Commissure formation in the mammalian forebrain

Lindwall, Charlotta, Fothergill, Thomas and Richards, Linda J. (2007) Commissure formation in the mammalian forebrain. Current Opinion In Neurobiology, 17 1: 3-14. doi:10.1016/j.conb.2007.01.008

Author Lindwall, Charlotta
Fothergill, Thomas
Richards, Linda J.
Title Commissure formation in the mammalian forebrain
Journal name Current Opinion In Neurobiology   Check publisher's open access policy
ISSN 0959-4388
Publication date 2007-02-01
Year available 2007
Sub-type Article (original research)
DOI 10.1016/j.conb.2007.01.008
Open Access Status
Volume 17
Issue 1
Start page 3
End page 14
Total pages 12
Editor Tessier-Lavigne, M.
Place of publication London
Publisher Elsevier Ltd
Language eng
Subject C1
320702 Central Nervous System
780105 Biological sciences
Abstract Commissural formation in the mammalian brain is highly organised and regulated both by the cell-autonomous expression of transcription factors, and by non-cell-autonomous mechanisms including the formation of midline glial structures and their expression of specific axon guidance molecules. These mechanisms channel axons into the correct path and enable the subsequent connection of specific brain areas to their appropriate targets. Several key findings have been made over the past two years, including the discovery of novel mechanisms of action that 'classical' guidance factors such as the Slits, Netrins, and their receptors have in axon guidance. Moreover, novel guidance factors such as members of the Writ family, and extracellular matrix components such as heparan sulphate proteoglycans, have been shown to be important for mammalian brain commissure formation. Additionally, there have been significant discoveries regarding the role of FGF signalling in the formation of midline glial structures. In this review, we discuss the most recent advances in the field that have contributed to our current understanding of commissural development in the telencephalon.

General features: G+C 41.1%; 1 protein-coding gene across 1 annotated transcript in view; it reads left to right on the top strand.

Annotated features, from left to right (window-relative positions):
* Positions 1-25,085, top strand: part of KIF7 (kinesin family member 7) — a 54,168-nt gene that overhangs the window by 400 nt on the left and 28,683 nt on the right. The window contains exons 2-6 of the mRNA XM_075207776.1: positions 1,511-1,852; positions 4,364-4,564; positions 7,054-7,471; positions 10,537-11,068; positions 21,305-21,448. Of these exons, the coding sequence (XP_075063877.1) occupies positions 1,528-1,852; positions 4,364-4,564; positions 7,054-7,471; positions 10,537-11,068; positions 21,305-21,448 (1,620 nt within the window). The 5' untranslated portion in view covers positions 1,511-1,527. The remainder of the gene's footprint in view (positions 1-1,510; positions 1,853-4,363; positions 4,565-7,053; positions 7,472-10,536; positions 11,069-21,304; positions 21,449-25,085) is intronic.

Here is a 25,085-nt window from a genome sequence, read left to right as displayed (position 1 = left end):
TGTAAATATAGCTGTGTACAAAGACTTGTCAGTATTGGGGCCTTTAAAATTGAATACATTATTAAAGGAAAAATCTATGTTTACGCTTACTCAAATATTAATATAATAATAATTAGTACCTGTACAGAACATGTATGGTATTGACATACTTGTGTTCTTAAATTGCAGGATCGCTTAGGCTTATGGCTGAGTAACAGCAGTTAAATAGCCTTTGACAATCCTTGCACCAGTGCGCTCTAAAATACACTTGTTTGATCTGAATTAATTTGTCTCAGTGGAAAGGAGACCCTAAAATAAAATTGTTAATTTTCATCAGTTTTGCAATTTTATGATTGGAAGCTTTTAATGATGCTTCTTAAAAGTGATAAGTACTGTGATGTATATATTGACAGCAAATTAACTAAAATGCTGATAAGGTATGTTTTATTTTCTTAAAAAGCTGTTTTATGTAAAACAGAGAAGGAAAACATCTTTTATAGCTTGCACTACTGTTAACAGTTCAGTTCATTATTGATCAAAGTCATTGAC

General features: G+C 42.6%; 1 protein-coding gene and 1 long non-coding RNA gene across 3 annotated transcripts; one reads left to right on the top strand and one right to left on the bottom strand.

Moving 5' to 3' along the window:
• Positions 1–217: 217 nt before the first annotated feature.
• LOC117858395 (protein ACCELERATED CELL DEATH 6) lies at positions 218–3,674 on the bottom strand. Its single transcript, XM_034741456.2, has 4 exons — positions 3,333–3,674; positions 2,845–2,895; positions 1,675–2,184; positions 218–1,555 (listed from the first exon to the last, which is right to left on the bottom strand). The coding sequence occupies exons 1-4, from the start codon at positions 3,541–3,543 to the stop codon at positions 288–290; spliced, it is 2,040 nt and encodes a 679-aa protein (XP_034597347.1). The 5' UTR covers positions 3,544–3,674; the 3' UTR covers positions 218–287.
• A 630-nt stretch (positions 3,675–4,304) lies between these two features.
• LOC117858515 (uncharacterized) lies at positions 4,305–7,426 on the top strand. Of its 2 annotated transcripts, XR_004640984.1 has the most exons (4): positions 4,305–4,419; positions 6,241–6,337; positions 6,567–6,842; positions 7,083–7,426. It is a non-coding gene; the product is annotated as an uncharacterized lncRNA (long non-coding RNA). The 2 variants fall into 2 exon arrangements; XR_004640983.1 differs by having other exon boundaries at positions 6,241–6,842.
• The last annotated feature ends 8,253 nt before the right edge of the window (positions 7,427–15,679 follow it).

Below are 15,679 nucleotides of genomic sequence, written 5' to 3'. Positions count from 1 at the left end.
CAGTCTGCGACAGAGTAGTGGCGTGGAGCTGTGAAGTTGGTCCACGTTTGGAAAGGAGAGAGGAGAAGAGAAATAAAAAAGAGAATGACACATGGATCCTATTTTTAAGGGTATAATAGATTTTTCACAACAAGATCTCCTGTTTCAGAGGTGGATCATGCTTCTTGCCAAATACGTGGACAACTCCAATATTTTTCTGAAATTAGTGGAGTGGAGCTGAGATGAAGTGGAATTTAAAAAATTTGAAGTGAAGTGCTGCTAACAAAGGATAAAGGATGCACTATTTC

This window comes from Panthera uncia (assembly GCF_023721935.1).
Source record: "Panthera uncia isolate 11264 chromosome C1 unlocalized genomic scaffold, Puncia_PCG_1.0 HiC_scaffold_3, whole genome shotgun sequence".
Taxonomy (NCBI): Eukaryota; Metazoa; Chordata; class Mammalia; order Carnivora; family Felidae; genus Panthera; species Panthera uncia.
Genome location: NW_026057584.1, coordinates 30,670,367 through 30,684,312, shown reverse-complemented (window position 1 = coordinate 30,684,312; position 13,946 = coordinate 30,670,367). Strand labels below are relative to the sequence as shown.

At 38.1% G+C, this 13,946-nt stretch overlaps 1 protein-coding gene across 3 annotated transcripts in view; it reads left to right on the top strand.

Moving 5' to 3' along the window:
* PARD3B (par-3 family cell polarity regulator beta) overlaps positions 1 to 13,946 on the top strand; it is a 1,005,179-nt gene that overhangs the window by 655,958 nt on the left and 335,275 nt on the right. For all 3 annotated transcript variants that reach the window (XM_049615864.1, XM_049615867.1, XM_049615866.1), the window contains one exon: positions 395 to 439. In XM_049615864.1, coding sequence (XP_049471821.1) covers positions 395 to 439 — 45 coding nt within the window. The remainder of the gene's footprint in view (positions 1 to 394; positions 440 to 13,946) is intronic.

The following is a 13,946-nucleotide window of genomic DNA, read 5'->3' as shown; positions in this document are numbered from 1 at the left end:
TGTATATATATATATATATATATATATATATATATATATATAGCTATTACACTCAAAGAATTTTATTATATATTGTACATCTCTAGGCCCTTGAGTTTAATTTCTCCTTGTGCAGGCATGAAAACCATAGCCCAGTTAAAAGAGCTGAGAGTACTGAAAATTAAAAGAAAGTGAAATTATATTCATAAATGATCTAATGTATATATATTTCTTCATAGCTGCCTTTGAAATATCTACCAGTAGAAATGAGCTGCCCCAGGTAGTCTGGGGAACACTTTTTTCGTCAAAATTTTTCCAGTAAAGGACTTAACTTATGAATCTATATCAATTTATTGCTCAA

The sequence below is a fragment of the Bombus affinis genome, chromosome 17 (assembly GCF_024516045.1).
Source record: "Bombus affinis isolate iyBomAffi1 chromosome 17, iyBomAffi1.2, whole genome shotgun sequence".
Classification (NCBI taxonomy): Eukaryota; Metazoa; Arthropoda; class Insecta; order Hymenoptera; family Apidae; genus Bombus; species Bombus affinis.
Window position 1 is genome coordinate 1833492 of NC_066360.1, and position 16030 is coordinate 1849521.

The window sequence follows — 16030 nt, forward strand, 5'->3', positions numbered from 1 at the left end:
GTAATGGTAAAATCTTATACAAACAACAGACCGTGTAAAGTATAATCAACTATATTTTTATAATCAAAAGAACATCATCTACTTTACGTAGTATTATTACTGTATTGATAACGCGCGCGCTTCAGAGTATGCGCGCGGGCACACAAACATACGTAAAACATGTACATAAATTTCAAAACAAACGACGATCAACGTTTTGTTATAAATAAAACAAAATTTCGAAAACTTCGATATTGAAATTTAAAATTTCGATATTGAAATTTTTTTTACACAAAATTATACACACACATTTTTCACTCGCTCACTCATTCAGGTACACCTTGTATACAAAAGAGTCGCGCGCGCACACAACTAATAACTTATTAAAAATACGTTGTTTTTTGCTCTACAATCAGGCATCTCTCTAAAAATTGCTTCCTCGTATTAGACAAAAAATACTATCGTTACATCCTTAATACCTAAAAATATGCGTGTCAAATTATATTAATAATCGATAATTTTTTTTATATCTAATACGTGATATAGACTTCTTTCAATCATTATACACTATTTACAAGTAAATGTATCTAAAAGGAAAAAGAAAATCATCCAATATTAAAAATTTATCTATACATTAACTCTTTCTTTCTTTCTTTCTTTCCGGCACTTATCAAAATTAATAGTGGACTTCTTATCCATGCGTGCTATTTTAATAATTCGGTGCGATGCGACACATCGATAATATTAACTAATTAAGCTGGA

Keyword Neurosciences
Midline Axon Guidance
Vertebrate Nervous-system
Colorectal-cancer Dcc
Knock-out Mice
Neuronal Migration
Sonic Hedgehog
Corticoseptal Boundary
Q-Index Code C1
Grant ID NS44054
Institutional Status UQ

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Created: Tue, 19 Feb 2008, 02:32:15 EST